Few decisions will have as big an impact on your firm as those involved in hiring interior designers for your firm. The right hire can catapult your business to the next level. A wrong hire can be counterproductive, disruptive and expensive.
Hire before you need to
The time to hire is before you’re feeling overwhelmed. You never want to hire in a rush or under pressure. If you need help in a hurry, outsource or engage a freelancer. Take time to plan, prepare and conduct a proper search. Keep in mind the maxim: slow to hire, quick to fire.
Some tell-tale signs that it’s time to start thinking about hiring interior designers are when you or the other designers on staff:
- have so much on their plate that they can’t do their job effectively.
- are working too much overtime.
- are burned-out.
- and their productivity and creativity are suffering as a result.
That is often the case for solo owners with a growing business.
Aside from replacing a former staff member, another time to hire is when you have more work in the pipeline than you can possibly handle and still maintain your high level of standards, quality, and excellent customer service. A third reason is to free up you or another staff member to work on other areas of the business as part of a plan for future growth or expansion.
Know why you’re hiring
Whether you’re considering hiring your first interior designer or your fifth, be clear about why. Do you just need a design assistant who can take over some routine tasks so you can spend more time on other things, or do you need someone more experienced who can manage projects and/or design other types of projects? The latter will command a higher salary but also produce more revenue. Hiring inexperienced and inexpensive employees is a false economy.
Bringing on another interior designer is not just an HR decision, it is also a business strategy, with long-term consequences for your firm. Don’t just focus on the immediate tasks and duties you need this person to perform. You want to look for more than just a good fit. You want someone who can add another dimension to the firm. These may be other than design qualifications, such as management or team leadership skills, communication skills, retail or product sales experience, or knowledge of related areas like real estate, construction or product development.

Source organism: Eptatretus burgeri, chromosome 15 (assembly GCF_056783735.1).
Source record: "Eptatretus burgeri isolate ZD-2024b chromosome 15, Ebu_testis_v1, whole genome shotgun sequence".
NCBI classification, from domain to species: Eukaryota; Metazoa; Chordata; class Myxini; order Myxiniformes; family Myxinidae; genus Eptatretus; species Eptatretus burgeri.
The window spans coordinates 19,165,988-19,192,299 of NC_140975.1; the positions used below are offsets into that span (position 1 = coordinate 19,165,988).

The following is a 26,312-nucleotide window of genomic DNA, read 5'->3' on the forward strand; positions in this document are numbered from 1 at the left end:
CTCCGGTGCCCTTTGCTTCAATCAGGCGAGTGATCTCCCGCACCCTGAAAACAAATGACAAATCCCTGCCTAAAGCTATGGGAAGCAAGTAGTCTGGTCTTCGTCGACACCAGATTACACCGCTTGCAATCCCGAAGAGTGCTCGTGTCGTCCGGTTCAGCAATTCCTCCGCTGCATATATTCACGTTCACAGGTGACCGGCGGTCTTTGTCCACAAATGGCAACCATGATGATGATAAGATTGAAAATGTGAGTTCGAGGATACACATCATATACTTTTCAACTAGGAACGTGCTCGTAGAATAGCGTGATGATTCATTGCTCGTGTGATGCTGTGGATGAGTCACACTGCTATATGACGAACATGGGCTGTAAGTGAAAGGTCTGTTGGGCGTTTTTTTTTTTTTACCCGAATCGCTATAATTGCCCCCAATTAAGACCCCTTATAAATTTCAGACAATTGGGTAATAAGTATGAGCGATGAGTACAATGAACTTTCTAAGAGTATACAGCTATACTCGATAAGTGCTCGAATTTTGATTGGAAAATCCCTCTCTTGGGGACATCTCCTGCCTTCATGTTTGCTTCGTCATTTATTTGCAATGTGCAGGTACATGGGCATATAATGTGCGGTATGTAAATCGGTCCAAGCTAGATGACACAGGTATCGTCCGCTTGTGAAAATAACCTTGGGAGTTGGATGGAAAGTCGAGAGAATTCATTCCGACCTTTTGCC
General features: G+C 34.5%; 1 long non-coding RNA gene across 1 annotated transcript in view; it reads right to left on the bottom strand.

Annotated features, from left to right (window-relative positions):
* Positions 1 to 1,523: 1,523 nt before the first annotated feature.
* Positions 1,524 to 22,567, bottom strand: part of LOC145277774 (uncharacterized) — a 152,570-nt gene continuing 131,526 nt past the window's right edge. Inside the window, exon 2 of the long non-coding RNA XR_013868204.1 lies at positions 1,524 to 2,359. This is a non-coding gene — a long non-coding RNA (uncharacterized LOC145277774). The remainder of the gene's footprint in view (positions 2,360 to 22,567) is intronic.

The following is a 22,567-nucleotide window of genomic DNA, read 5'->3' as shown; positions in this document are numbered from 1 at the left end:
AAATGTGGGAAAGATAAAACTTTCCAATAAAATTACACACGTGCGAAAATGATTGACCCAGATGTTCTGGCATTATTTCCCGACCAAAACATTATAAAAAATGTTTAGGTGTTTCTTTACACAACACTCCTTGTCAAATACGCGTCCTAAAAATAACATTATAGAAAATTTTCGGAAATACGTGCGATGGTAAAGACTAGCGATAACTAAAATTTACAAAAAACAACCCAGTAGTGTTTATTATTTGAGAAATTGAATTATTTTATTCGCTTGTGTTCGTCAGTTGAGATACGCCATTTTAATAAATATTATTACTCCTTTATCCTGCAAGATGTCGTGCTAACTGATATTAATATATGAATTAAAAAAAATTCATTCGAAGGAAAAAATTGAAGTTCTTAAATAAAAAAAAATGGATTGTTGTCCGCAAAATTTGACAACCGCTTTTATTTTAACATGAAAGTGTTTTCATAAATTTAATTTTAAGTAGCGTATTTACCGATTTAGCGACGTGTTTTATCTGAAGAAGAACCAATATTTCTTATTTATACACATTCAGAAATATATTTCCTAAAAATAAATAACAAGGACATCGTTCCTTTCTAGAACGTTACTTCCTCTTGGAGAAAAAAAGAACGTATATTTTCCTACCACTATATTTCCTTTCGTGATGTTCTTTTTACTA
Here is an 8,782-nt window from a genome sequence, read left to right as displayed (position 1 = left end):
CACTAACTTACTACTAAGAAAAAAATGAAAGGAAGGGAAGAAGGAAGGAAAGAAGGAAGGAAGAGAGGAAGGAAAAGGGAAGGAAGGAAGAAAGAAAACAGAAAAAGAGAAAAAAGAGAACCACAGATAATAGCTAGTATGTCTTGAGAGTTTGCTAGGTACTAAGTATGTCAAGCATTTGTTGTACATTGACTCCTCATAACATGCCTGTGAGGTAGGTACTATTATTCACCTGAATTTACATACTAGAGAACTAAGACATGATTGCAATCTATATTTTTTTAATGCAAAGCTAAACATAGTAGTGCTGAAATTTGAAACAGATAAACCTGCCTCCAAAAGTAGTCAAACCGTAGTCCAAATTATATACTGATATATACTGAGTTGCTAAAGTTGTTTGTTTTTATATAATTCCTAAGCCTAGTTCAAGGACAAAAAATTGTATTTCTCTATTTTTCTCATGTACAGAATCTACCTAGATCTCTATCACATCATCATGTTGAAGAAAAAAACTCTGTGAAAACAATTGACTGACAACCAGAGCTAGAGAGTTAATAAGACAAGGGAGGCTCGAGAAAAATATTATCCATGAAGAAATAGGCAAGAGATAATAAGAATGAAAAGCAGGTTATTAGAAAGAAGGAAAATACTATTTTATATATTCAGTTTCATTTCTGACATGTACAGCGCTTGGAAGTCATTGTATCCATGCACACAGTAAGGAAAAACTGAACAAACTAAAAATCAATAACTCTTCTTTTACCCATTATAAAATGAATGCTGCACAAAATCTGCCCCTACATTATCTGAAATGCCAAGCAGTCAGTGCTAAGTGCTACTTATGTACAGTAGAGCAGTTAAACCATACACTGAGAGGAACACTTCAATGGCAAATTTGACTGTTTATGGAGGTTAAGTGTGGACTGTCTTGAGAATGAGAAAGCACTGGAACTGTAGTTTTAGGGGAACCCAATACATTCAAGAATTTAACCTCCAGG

Hiring is never easy, but it is especially difficult now. As we found in our 2022 Interior Designer Fees, Salaries and Hiring Survey, firms are having a tough time finding qualified candidates and holding on to them once they’ve interviewed them.
All the more reason why you want to make the most of your investment of time and money by taking the proper steps for hiring interior designers.
- Develop a clear and complete position description for the job.
- Contact friends and associates to let them know you’re hiring. Don’t just rely on job boards.
- Review candidates’ portfolios thoroughly and verify that included projects are actually their work.
- Vet applicants before interviewing them by checking references and previous employers.
- Take into account people, leadership and time management skills as well as design and business skills.
- Use a multi-phase interviewing process that includes testing for required skills and experience, peer interviews with other employees or outsourced personnel, and a strategic interview with managers or owners.
Diversify your team
There is no magic number as to how many designers you should have on staff. You should add designers as the demand for business grows and remains sustainable. What matters more is the quality of your team.
You also want to have a strong cadre of back-office personnel to support your design team. These may include administrative assistants or business managers, bookkeepers or accountants, and marketing/public relations or communications and/or social media specialists.
As your firm grows, your role will gravitate away from doing design to being the CEO of your business. Once you have several designers on staff, you may want to consider hiring a creative director as well. That will allow you to spend less time managing designers and projects so you can work on your business rather than in your business, setting a course for its and your future.